Jason had the great idea with Chaingraph - that of bytecode patterns, and I think I improved on it, see here. With that, we could build a blockchain-external index (like this one) of all contract templates that have been spent from at least once. Then apps could simply refer to a “fingerprint” (hash of the pattern) when building their internal DB of what kind of templates they could access. Contract creators could publish the “fingerprint” + pattern ahead of deploying the contract, and also specify which variable slots in the pattern must be fixed to be considered a valid contract instance, and which are user-determined.


Good points.

This is a great example of why security concerns around template content, usage and access have to be extremely strict. Spam someone with a token, shitty template involves a contract that says it does but actually just sends as many utxos as it can get to some address.

:+1: Also for recovery, although offline is possible, I suspect the eventual go-to solution will be public but encrypted storage of recovery data, maybe through a paid service?

I agree! Just to note that the templates are not tied to the Bitauth IDE. I think they and their constituent parts will end up being the underlying primitive for all transaction builders.

Yes! “lambda” is more commonly associated with “anonymous functions”, but along those lines, what you are talking about is in the direction of functional programming, which is I think the best description of the UTXO model in a “smart transactions” context.

This, state management, is what I predict will be one of, if not the hardest problem we face, especially when combined with security requirements. I have heard some say they think it won’t be that difficult. I look forward to seeing what everyone comes up with.

In general I agree with you, but I think the bytecode fingerprint will be insufficient to describe a template. The entirety of the template will need to be included, at the very least for security purposes. I think your technique should work for the sub-fingerprint of the script itself.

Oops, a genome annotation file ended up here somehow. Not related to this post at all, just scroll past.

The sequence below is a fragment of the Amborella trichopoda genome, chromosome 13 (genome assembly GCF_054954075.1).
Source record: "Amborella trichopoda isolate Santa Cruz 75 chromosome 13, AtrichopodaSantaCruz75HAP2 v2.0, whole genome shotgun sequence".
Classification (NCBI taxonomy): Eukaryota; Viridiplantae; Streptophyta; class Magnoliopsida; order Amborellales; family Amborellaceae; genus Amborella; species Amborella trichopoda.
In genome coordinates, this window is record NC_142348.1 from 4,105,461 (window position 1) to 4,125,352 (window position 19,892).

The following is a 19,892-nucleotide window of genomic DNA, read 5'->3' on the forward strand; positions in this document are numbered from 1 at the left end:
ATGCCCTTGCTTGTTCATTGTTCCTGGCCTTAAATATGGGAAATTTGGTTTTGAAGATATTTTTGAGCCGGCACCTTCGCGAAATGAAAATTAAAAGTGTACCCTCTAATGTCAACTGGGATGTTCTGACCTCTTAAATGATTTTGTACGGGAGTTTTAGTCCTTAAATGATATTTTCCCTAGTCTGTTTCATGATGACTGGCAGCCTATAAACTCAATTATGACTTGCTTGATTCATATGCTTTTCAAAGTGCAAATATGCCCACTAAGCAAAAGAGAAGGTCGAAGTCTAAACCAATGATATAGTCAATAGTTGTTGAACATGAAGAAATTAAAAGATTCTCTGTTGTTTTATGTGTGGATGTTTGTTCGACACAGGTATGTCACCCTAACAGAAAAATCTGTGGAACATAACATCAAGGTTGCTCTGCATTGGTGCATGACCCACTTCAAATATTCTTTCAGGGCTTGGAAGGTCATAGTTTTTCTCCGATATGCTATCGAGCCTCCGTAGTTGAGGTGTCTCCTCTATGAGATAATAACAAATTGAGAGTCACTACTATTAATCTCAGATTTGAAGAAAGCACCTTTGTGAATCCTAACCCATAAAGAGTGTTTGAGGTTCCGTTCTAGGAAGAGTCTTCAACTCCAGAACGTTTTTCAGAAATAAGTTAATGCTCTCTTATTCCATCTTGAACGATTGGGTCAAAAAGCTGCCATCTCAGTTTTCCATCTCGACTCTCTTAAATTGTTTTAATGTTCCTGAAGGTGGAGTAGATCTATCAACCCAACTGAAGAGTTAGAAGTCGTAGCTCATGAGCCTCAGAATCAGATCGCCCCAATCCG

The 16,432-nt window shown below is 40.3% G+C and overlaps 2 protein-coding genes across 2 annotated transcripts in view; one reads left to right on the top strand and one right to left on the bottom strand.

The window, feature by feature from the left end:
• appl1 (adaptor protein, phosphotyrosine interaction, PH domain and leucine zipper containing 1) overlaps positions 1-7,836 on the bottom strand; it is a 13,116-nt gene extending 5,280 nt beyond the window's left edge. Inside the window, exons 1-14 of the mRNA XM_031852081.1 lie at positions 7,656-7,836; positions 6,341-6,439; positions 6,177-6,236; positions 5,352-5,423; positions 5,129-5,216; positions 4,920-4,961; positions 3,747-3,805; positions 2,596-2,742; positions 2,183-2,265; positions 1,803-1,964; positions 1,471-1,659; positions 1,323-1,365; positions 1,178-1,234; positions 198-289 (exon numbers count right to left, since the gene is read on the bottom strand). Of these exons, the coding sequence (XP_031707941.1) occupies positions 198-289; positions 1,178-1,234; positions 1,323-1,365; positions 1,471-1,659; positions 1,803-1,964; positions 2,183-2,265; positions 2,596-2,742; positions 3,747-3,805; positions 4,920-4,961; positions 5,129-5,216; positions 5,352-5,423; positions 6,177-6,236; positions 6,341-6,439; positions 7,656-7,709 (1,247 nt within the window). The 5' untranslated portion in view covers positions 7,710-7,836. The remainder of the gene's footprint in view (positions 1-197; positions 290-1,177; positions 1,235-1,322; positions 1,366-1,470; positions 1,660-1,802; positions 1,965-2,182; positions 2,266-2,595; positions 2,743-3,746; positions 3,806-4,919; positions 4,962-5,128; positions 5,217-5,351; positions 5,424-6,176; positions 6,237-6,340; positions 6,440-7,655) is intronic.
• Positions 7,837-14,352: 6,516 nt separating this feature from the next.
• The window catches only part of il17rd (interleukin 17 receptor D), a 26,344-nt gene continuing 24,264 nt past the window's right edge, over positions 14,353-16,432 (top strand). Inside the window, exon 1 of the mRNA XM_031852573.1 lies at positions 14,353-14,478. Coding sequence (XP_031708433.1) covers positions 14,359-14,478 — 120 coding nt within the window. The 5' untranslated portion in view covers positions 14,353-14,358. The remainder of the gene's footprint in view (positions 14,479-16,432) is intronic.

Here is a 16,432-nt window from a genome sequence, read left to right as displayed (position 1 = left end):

Really appreciate all these thoughts. They bring up several of the open-ended issues that we are going to need to sort out.

Why would an end user want to download some untrusted data from the Internet which can most likely be used to cheat that person out of things they value?

I’m ok with Templates in general, but it would be essential to think defensive about them. This is real money, end users expect the makers of their wallet do be the defensive thinker.


Not sure what you are asking. The simple and direct answer to this is that the wallet stores it in some data structure, just like it stores previously found (and verified) transactions and their value.

Is that a good enough answer, or is the question different than I read it?

I expect a lot of losses of funds due to p2sh data being lost. I expect lock-in into wallet ecosystems due to the same data that is hard to store.

So… one step back. We moved from the old bitcoin-core wallet-type which was a list of randomly created private keys and we reached the HD seedphrase style wallet. The rationale is clear and simple: you either need to do a backup every month, or you need to do the backup only once at start.

WIth p2sh style transactions there is no way for a wallet to figure out how to unlock it (or even find the transaction on chain) without some extra data that basically re-introduces the problem we fixed with HD wallets.

My suggestion is that for many users it is preferable to actually send the entire locking script to be mined on-chain. (nobody will remove p2sh on bch, obviously).
But that means we need to change the ‘is-standard’ rule on full nodes to allow that.

Some indexer / server that supplies double-spent-proof (beta) state of a random in-mempool transaction. It would take into account unconfirmed parents as well, contrary to the p2p network which only looks at the one level. I’ve been hoping Fulcrum adds it, but nobody has taken an interest so far.

  • dev/CHIP wallet backup - pay - Codeberg.org

  • A new payment protocol that avoids splitting a transaction into fields. This stops depending on the ‘address’ concept to request payment. Instead the reciever hands a fully assembled output that it wants the sender to fund. Solves a lot of problems.